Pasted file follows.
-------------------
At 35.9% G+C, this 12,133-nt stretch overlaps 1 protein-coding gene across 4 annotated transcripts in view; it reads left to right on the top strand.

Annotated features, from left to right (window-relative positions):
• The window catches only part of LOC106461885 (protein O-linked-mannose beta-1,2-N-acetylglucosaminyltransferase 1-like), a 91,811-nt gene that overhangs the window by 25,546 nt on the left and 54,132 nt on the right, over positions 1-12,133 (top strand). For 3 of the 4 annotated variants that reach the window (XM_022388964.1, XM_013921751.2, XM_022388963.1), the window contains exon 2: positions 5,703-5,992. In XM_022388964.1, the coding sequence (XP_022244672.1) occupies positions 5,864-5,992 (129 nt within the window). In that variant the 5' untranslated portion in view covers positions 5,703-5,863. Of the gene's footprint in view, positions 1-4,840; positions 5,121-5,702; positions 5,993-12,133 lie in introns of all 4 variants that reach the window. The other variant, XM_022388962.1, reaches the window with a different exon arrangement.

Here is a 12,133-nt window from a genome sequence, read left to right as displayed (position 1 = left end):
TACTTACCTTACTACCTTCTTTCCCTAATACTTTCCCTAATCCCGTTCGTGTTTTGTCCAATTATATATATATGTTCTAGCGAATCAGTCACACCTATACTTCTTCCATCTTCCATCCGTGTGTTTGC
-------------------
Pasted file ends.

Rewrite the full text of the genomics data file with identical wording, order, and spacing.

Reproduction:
At 35.9% G+C, this 12,133-nt stretch overlaps 1 protein-coding gene across 4 annotated transcripts in view; it reads left to right on the top strand.

Annotated features, from left to right (window-relative positions):
• The window catches only part of LOC106461885 (protein O-linked-mannose beta-1,2-N-acetylglucosaminyltransferase 1-like), a 91,811-nt gene that overhangs the window by 25,546 nt on the left and 54,132 nt on the right, over positions 1-12,133 (top strand). For 3 of the 4 annotated variants that reach the window (XM_022388964.1, XM_013921751.2, XM_022388963.1), the window contains exon 2: positions 5,703-5,992. In XM_022388964.1, the coding sequence (XP_022244672.1) occupies positions 5,864-5,992 (129 nt within the window). In that variant the 5' untranslated portion in view covers positions 5,703-5,863. Of the gene's footprint in view, positions 1-4,840; positions 5,121-5,702; positions 5,993-12,133 lie in introns of all 4 variants that reach the window. The other variant, XM_022388962.1, reaches the window with a different exon arrangement.

Here is a 12,133-nt window from a genome sequence, read left to right as displayed (position 1 = left end):
TACTTACCTTACTACCTTCTTTCCCTAATACTTTCCCTAATCCCGTTCGTGTTTTGTCCAATTATATATATATGTTCTAGCGAATCAGTCACACCTATACTTCTTCCATCTTCCATCCGTGTGTTTGC